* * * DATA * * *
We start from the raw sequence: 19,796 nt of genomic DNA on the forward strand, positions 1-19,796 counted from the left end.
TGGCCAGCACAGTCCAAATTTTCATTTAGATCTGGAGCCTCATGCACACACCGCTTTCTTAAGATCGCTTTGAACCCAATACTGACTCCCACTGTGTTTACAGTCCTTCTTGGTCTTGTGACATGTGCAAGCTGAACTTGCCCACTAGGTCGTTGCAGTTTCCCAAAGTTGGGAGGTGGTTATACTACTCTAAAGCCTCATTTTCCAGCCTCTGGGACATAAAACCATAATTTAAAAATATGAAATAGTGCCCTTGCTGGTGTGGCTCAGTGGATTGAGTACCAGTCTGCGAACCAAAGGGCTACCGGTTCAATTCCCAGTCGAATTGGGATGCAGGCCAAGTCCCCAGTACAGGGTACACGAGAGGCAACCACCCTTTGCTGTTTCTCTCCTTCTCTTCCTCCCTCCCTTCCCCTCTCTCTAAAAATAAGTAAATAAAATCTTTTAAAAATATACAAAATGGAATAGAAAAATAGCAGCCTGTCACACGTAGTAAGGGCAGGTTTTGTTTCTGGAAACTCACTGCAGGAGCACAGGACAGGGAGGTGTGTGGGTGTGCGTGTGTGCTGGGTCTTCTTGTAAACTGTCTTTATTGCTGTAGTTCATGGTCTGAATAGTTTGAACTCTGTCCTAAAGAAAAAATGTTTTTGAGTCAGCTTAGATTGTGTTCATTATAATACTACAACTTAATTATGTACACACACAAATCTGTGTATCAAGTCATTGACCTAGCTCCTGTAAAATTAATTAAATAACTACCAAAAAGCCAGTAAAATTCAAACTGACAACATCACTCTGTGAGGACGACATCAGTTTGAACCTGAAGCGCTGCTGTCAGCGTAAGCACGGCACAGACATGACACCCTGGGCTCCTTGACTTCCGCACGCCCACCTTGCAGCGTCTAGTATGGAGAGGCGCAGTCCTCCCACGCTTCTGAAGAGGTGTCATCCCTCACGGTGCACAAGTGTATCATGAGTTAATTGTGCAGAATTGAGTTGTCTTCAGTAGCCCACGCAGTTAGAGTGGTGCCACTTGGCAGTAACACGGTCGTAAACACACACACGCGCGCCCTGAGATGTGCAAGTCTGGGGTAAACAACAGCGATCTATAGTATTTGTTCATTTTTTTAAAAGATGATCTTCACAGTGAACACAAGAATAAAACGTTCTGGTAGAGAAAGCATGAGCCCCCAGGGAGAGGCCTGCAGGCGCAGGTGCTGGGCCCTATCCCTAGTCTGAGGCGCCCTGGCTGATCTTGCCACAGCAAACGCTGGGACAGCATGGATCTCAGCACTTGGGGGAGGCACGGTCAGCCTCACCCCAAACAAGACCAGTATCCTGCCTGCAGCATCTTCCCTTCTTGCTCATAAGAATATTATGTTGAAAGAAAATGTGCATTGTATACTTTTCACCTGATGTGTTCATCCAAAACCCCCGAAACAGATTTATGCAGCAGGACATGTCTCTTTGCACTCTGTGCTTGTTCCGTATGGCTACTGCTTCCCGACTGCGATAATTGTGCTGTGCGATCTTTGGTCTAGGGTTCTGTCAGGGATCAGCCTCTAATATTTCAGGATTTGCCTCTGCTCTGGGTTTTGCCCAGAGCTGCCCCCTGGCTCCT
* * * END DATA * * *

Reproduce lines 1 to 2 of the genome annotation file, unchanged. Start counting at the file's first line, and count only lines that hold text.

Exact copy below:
We start from the raw sequence: 19,796 nt of genomic DNA on the forward strand, positions 1-19,796 counted from the left end.
TGGCCAGCACAGTCCAAATTTTCATTTAGATCTGGAGCCTCATGCACACACCGCTTTCTTAAGATCGCTTTGAACCCAATACTGACTCCCACTGTGTTTACAGTCCTTCTTGGTCTTGTGACATGTGCAAGCTGAACTTGCCCACTAGGTCGTTGCAGTTTCCCAAAGTTGGGAGGTGGTTATACTACTCTAAAGCCTCATTTTCCAGCCTCTGGGACATAAAACCATAATTTAAAAATATGAAATAGTGCCCTTGCTGGTGTGGCTCAGTGGATTGAGTACCAGTCTGCGAACCAAAGGGCTACCGGTTCAATTCCCAGTCGAATTGGGATGCAGGCCAAGTCCCCAGTACAGGGTACACGAGAGGCAACCACCCTTTGCTGTTTCTCTCCTTCTCTTCCTCCCTCCCTTCCCCTCTCTCTAAAAATAAGTAAATAAAATCTTTTAAAAATATACAAAATGGAATAGAAAAATAGCAGCCTGTCACACGTAGTAAGGGCAGGTTTTGTTTCTGGAAACTCACTGCAGGAGCACAGGACAGGGAGGTGTGTGGGTGTGCGTGTGTGCTGGGTCTTCTTGTAAACTGTCTTTATTGCTGTAGTTCATGGTCTGAATAGTTTGAACTCTGTCCTAAAGAAAAAATGTTTTTGAGTCAGCTTAGATTGTGTTCATTATAATACTACAACTTAATTATGTACACACACAAATCTGTGTATCAAGTCATTGACCTAGCTCCTGTAAAATTAATTAAATAACTACCAAAAAGCCAGTAAAATTCAAACTGACAACATCACTCTGTGAGGACGACATCAGTTTGAACCTGAAGCGCTGCTGTCAGCGTAAGCACGGCACAGACATGACACCCTGGGCTCCTTGACTTCCGCACGCCCACCTTGCAGCGTCTAGTATGGAGAGGCGCAGTCCTCCCACGCTTCTGAAGAGGTGTCATCCCTCACGGTGCACAAGTGTATCATGAGTTAATTGTGCAGAATTGAGTTGTCTTCAGTAGCCCACGCAGTTAGAGTGGTGCCACTTGGCAGTAACACGGTCGTAAACACACACACGCGCGCCCTGAGATGTGCAAGTCTGGGGTAAACAACAGCGATCTATAGTATTTGTTCATTTTTTTAAAAGATGATCTTCACAGTGAACACAAGAATAAAACGTTCTGGTAGAGAAAGCATGAGCCCCCAGGGAGAGGCCTGCAGGCGCAGGTGCTGGGCCCTATCCCTAGTCTGAGGCGCCCTGGCTGATCTTGCCACAGCAAACGCTGGGACAGCATGGATCTCAGCACTTGGGGGAGGCACGGTCAGCCTCACCCCAAACAAGACCAGTATCCTGCCTGCAGCATCTTCCCTTCTTGCTCATAAGAATATTATGTTGAAAGAAAATGTGCATTGTATACTTTTCACCTGATGTGTTCATCCAAAACCCCCGAAACAGATTTATGCAGCAGGACATGTCTCTTTGCACTCTGTGCTTGTTCCGTATGGCTACTGCTTCCCGACTGCGATAATTGTGCTGTGCGATCTTTGGTCTAGGGTTCTGTCAGGGATCAGCCTCTAATATTTCAGGATTTGCCTCTGCTCTGGGTTTTGCCCAGAGCTGCCCCCTGGCTCCT